Islamic Forum Europe (IFE), an organisation associated with the mosque, urged voters to vote for Galloway; although it said he was “unlikely to establish khalifah in East London”, and he has “passionately (campaigned) for Muslim political prisoners far more than some of our Muslim community elders who are still living in the days of the subservient maharajas in British India.
The East London Mosque held a reception for Galloway soon after he was elected, and a year later they also invited Sayedee who was then a current Bangladeshi MP to speak as an honoured guest, which sparked great controversy and comment in the right-wing press and national media. In 2008, Azad Ali, a leading light of the Islamic Forum Europe, campaigned with many others in the “Muslim community” supporting Ken Livingstone’s failed attempt to gain a third term as London’s Mayor. Undimmed in 2012, Azad Ali once again showed his support for Ken. Ironically Azad Ali has argued against democracy “if it means at the expense of not implementing the sharia”. This idea is consistent with the ideology of Jamaat-e Islam and Hefajat, the latter he has recently shown sympathy with. Andrew Gillian suggested that IFE’s support for Livingstone was in gratitude for a £500,000 grant that Livingstone ensured was awarded to extend East London Mosque in 2004, despite the decision being strongly contested by London Development Agency’s senior managers. Ken Livingstone’s accommodation of Islamist ideology was made plain in 2012, when he was filmed making a pitiful plea saying that he would “make London a beacon for Islam”.
The Islamic Forum Europe are electoral and social power brokers in Tower Hamlets, it is no surprise that both the SWP and Ken’s acolytes in Socialist Action have tried to keep them sweet. The SWP’s record their commitment to any notion of democracy leaves little to be desired.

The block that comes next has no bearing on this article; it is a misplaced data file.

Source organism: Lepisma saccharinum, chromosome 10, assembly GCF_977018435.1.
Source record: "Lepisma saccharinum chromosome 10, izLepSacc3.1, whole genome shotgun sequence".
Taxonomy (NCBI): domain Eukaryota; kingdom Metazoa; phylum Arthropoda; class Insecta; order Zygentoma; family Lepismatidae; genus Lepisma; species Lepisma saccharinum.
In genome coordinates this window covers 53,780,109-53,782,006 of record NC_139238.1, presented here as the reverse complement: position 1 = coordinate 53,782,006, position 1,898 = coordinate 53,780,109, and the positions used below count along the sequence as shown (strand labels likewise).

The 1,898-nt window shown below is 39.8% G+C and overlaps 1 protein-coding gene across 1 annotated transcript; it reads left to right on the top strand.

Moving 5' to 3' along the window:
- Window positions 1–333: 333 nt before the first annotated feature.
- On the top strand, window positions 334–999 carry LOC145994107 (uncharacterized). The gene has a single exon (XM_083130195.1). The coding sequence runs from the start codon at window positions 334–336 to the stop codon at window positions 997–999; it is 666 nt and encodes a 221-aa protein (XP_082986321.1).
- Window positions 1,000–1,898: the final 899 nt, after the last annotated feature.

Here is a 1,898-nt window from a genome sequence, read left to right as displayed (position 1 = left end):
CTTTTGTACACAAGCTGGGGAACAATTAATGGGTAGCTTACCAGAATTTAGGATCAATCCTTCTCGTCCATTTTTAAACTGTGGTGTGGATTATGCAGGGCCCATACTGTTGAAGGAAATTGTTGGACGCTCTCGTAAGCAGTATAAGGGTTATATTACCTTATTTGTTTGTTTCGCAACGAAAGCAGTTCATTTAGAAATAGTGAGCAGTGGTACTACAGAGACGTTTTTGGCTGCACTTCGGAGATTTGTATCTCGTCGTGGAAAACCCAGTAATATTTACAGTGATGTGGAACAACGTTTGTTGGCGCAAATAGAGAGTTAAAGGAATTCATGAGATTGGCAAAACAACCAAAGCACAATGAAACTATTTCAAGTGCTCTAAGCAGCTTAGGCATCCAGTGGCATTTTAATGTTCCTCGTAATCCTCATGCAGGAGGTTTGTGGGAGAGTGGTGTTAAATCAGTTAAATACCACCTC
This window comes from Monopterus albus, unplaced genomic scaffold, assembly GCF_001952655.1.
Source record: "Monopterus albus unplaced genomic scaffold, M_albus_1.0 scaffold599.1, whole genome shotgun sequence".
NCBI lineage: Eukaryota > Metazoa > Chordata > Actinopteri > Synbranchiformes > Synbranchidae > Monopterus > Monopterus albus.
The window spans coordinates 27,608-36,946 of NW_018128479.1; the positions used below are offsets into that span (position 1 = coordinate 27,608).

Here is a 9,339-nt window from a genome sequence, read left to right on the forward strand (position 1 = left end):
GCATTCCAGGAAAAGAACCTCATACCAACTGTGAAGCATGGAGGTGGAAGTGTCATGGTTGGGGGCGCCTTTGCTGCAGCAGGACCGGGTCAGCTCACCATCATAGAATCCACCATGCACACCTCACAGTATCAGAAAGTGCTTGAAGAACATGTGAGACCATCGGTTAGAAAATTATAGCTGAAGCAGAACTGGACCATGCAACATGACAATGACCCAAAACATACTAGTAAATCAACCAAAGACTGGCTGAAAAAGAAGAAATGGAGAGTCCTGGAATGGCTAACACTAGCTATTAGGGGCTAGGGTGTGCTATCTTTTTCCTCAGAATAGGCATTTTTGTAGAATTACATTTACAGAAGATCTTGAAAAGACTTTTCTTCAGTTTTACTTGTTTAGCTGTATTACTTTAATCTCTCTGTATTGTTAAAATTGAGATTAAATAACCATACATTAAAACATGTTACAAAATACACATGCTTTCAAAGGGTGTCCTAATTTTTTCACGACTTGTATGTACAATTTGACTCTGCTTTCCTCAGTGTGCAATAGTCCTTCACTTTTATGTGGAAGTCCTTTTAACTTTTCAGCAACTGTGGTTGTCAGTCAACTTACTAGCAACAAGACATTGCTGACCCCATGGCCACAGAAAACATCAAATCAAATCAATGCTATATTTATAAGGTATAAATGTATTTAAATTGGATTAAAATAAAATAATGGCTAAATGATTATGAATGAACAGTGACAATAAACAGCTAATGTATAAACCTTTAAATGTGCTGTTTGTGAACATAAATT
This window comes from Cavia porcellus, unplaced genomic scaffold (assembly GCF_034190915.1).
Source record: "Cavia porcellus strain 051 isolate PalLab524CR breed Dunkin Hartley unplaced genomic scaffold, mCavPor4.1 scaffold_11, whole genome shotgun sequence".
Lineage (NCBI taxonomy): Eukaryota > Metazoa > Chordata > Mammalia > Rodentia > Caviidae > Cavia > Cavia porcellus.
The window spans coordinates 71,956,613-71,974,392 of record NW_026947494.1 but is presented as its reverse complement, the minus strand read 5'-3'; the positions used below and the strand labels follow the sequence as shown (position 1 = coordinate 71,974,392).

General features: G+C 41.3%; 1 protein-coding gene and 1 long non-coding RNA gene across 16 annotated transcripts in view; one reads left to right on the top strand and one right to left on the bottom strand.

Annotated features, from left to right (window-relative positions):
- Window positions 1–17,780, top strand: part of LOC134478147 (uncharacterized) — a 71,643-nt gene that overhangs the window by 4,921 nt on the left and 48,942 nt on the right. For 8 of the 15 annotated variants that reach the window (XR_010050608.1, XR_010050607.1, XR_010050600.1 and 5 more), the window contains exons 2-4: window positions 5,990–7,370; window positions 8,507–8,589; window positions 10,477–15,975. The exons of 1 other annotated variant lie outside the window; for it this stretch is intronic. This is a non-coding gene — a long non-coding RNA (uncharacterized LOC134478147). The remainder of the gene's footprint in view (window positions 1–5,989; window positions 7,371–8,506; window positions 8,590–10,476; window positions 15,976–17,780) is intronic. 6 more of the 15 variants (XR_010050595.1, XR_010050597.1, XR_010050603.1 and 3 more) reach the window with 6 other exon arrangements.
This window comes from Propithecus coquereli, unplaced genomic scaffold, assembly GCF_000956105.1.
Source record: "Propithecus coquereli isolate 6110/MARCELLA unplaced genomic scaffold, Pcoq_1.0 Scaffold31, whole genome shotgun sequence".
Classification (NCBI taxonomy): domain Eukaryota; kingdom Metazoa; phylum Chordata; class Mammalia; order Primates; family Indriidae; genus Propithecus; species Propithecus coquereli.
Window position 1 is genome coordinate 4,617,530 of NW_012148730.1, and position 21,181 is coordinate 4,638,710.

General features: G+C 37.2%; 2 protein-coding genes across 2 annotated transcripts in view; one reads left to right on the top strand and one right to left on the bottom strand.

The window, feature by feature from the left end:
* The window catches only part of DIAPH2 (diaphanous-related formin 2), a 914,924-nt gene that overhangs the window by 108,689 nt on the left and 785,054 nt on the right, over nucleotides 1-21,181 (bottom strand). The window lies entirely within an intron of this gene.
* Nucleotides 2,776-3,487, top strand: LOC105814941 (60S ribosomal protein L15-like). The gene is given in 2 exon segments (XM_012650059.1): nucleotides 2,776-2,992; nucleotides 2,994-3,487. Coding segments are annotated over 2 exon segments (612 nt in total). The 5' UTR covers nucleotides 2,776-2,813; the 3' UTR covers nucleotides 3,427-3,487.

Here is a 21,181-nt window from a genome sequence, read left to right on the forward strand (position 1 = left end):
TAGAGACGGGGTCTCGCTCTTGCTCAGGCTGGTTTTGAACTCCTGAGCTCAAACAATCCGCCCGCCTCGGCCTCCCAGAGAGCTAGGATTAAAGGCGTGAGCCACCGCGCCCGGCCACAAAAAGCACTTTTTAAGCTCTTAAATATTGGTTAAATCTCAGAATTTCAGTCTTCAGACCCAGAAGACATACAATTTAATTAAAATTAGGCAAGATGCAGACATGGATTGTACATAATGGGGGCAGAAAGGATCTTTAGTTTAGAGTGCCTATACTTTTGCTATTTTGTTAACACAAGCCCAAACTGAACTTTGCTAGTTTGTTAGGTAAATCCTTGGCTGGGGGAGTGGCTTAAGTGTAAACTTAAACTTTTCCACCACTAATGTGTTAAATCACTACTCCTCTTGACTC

To explain, it will help to reveal some autobiographical history. Some regular readers, may remember that I attempted to stand for the position of Assistant Secretary in the only election Unite Against Fascism has ever held back in 2012. Unite Against Fascism (UAF) is considered one of the UK’s biggest anti-fascist movements, it enjoys over tens of thousands of pounds each year from major unions like National Union of Teachers, PCS and Communication Workers’ Union. The campaign is widely known to be run by the Socialist Workers’ Party, and the history of UAF involves a checkered past. I, perhaps naively, wanted to use the election and if elected the position to re-orient the politics of UAF towards genuine community organising. In the end, I wasn’t allowed to stand due to a mistake made by my union branch and the reluctance by the officers to allow my branch to rectify it before the deadline or the conference. So instead of a contest, Martin Smith was elected unopposed as the Assistant Secretary of UAF.
Martin Smith has since vacated the position and was conspicuously absent from this year’s UAF conference. His position has apparently been replaced by two people: Jude Woodward, a former “culture adviser” to Ken Livingstone and a person called Brian Richardson. Undoubtedly people of such outstanding anti-fascist credentials that UAF’s membership did not need to be troubled this year with the formalities of an election. Retrospectively it was a lucky escape not to be elected into a political organisation that can welcome Khalifah-wishers like Azad Ali as one of its officers. So UAF and the Socialist Workers’ Party that runs the campaign with Socialist Action, clearly has shown contempt for democratic structures within its own organisation. More broadly it has accommodated contempt for democracy in general as it has accepted Martin Smith’s argument which warps no platform for the BNP into “No Freedom of Speech for Fascists”. So basically ditching the principle of Freedom of Speech as it also means freedom of speech for Fascists. Strangely the SWP and UAF by extension have ended up mirroring the very thing they claim to despise.